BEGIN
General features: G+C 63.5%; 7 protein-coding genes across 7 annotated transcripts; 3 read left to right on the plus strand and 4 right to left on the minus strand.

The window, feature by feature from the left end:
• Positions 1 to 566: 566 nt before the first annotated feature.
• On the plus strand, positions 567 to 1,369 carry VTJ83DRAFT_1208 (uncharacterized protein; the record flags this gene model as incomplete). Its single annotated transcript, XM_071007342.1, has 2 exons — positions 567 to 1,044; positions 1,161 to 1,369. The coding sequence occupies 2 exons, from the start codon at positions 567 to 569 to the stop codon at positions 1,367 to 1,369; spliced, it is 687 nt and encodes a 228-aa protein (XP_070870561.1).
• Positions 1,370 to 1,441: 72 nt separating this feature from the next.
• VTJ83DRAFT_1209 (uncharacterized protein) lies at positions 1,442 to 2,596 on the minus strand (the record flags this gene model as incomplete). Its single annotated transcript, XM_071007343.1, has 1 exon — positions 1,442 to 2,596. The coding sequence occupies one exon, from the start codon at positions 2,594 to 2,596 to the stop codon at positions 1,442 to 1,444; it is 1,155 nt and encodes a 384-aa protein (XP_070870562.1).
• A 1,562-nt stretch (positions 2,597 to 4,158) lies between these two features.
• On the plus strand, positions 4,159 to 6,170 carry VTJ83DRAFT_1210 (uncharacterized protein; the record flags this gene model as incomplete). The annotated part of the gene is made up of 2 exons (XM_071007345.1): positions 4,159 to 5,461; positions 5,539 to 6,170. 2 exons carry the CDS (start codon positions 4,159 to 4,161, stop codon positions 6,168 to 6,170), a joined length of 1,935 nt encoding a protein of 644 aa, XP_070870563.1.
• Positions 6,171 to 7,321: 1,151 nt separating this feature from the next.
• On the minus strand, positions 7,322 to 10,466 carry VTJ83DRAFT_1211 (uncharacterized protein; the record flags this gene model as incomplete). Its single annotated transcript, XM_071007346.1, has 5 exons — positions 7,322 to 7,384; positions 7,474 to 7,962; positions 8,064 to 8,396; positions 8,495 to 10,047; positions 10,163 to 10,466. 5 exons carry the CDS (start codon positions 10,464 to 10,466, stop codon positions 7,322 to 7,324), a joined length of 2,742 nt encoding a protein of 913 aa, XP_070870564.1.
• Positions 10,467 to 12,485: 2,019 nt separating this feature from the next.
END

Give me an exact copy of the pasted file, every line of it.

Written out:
General features: G+C 63.5%; 7 protein-coding genes across 7 annotated transcripts; 3 read left to right on the plus strand and 4 right to left on the minus strand.

The window, feature by feature from the left end:
• Positions 1 to 566: 566 nt before the first annotated feature.
• On the plus strand, positions 567 to 1,369 carry VTJ83DRAFT_1208 (uncharacterized protein; the record flags this gene model as incomplete). Its single annotated transcript, XM_071007342.1, has 2 exons — positions 567 to 1,044; positions 1,161 to 1,369. The coding sequence occupies 2 exons, from the start codon at positions 567 to 569 to the stop codon at positions 1,367 to 1,369; spliced, it is 687 nt and encodes a 228-aa protein (XP_070870561.1).
• Positions 1,370 to 1,441: 72 nt separating this feature from the next.
• VTJ83DRAFT_1209 (uncharacterized protein) lies at positions 1,442 to 2,596 on the minus strand (the record flags this gene model as incomplete). Its single annotated transcript, XM_071007343.1, has 1 exon — positions 1,442 to 2,596. The coding sequence occupies one exon, from the start codon at positions 2,594 to 2,596 to the stop codon at positions 1,442 to 1,444; it is 1,155 nt and encodes a 384-aa protein (XP_070870562.1).
• A 1,562-nt stretch (positions 2,597 to 4,158) lies between these two features.
• On the plus strand, positions 4,159 to 6,170 carry VTJ83DRAFT_1210 (uncharacterized protein; the record flags this gene model as incomplete). The annotated part of the gene is made up of 2 exons (XM_071007345.1): positions 4,159 to 5,461; positions 5,539 to 6,170. 2 exons carry the CDS (start codon positions 4,159 to 4,161, stop codon positions 6,168 to 6,170), a joined length of 1,935 nt encoding a protein of 644 aa, XP_070870563.1.
• Positions 6,171 to 7,321: 1,151 nt separating this feature from the next.
• On the minus strand, positions 7,322 to 10,466 carry VTJ83DRAFT_1211 (uncharacterized protein; the record flags this gene model as incomplete). Its single annotated transcript, XM_071007346.1, has 5 exons — positions 7,322 to 7,384; positions 7,474 to 7,962; positions 8,064 to 8,396; positions 8,495 to 10,047; positions 10,163 to 10,466. 5 exons carry the CDS (start codon positions 10,464 to 10,466, stop codon positions 7,322 to 7,324), a joined length of 2,742 nt encoding a protein of 913 aa, XP_070870564.1.
• Positions 10,467 to 12,485: 2,019 nt separating this feature from the next.